Today I headed down to Haddiscoe Island, somewhere I've only ever watched from afar, either the road at St Olaves, or from Burgh Castle, or from Waveney Forest.  There is a public footpath all the way round the island but it's a long way!  After seeing Little Owl near Swanton Morley en route I arrived at St Olaves and saw the first of 5 Barn Owls (3 on the island, 2 on Fritton Marsh).  I walked out through the boatyards at St Olaves hearing the odd Bearded Tit in the reeds as I headed north.

As I approached the bungalow about a mile down the footpath it became clear that there were some works going on that completely blocked the footpath, forcing me to retrace my steps and take the track down from under the bridge to the bungalow.  I could have done without adding another couple of miles on to the walk - it was going to be long enough already!  Anyway, I saw a Kingfisher where I turned round and a flock of 19 Bewick's Swans flew east on their way back to Russia.

I saw the first of 4 Stonechats as I continued on and heard 2 Water Rails calling.  A Green Sandpiper flew away and I saw an interesting Buteo land on a post.  I just glimpsed it in flight before it landed, thought I saw some white near the rump and/or base of the tail but didn't get a clear view of that.  At rest it looked like the Rough-legged Buzzard, and may well have been, but it was a long way off.  I watched it for about half an hour and it refused to budge or show me its tail, but I was pretty confident it was the Rough-leg.  I really wanted to see it fly - maybe I would see it again as I passed back down the other side of the island - I'd probably be nearer if it was still in the same area.

I picked up a couple of Short-eared Owls across the island and later one much closer which conceivably could have been one of the same but I doubt it.  A third or fourth Short-eared Owl was present at the very north end of the island from where I could see a Spotted Redshank among the waders opposite Burgh Castle.

Short-eared Owl, Haddiscoe Island, 7th March

The walk back down the other side was relatively uneventful, but a pale Buzzard was perched on what may well have been the very same fence that I'd seen the Rough-leg on earlier.  At first it looked like the same bird, I thought, but as I got closer I felt the head wasn't as pale as I had thought and the belly not as strongly marked.  I went from having doubts about my original ID to concluding that it had to be a different bird.  But then as I moved further away from it and looked back it started looking exactly like the Rough-leg had done originally, so maybe it was the same bird after all, and maybe it wasn't a Rough-leg after all.  The bird must have been in view for well over two hours all told and despite seeing it from both sides of the island it never flew again and never showed me its tail.  It seemed to be front-on no matter what direction I looked at it from!  Even at its nearest when it looked most like a pale Buzzard it was still a long way off and in the end I couldn't make up my mind.  If these are the views it was giving when I was on the island with it I shudder to think what sort of views people were getting from Waveney Forest!  The Rough-legged Buzzard was reported from there this afternoon - I hope they got a better view than me.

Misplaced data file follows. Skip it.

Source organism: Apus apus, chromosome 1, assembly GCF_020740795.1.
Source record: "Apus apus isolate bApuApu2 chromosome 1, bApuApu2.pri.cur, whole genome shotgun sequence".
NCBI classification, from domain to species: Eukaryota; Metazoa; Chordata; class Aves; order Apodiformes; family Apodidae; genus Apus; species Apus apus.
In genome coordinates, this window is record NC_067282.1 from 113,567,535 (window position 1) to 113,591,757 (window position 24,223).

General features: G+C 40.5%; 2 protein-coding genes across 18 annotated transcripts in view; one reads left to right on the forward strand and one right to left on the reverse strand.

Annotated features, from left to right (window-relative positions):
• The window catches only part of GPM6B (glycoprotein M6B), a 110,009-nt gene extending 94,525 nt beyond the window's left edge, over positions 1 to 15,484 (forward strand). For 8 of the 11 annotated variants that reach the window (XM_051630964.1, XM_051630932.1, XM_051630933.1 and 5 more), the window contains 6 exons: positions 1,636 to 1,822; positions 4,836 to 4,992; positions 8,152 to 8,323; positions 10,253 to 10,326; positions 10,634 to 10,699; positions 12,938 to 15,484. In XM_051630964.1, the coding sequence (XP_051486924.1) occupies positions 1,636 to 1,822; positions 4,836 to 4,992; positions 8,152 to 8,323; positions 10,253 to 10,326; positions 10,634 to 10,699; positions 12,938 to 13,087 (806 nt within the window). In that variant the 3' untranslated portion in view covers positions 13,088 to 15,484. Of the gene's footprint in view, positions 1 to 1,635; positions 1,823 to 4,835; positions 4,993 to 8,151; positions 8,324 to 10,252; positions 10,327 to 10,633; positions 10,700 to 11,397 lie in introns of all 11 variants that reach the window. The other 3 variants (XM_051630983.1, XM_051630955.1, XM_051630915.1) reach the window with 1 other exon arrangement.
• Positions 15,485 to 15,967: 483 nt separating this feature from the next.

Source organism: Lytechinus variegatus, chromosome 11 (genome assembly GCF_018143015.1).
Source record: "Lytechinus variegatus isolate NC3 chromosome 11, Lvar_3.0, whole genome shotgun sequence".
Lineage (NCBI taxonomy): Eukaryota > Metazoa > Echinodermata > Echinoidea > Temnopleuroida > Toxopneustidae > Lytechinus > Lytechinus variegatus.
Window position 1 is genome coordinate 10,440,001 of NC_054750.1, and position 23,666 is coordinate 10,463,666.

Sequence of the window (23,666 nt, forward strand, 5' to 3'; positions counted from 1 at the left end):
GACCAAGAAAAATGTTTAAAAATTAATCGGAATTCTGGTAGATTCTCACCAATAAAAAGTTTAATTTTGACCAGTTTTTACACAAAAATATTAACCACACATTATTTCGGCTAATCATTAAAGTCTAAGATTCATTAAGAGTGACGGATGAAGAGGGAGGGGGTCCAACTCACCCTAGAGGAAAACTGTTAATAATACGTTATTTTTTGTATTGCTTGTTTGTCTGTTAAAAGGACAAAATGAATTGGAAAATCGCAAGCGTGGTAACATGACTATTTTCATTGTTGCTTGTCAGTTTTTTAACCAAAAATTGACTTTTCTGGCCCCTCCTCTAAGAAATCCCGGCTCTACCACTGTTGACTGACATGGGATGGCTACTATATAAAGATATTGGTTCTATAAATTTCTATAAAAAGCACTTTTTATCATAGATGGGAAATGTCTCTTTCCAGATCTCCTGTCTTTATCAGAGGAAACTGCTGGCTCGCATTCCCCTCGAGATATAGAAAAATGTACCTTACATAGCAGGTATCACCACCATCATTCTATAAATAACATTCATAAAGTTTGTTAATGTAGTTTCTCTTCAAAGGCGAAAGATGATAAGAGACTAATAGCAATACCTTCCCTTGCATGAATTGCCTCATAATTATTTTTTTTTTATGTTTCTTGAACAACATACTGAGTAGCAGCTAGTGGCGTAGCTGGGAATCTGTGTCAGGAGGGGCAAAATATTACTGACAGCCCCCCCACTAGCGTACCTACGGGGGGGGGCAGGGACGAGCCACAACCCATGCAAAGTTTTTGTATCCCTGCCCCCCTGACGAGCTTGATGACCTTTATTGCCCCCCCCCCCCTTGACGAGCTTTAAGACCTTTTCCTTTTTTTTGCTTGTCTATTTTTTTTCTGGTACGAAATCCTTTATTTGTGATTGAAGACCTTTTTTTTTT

Other birds seen on this leg included a few Snipe and a couple of Greylag Goose x Canada Goose hybrids, one being a normal bird with normal Greylags and the other obviously being the offspring of a domestic Greylag with a flock of white domestic Greylags.  There were lots of Chinese Water Deers on and around the island - must have been at least 25 but very probably more.

Chinese Water Deer, Haddiscoe Island, 7th March

Afterwards I nipped down to Lound Lakes in the hope that the Scaup x Tufted Duck hybrid that I heard about recently might still be present.  It was...

Greater Scaup x Tufted Duck hybrid, Lound Lakes, 7th March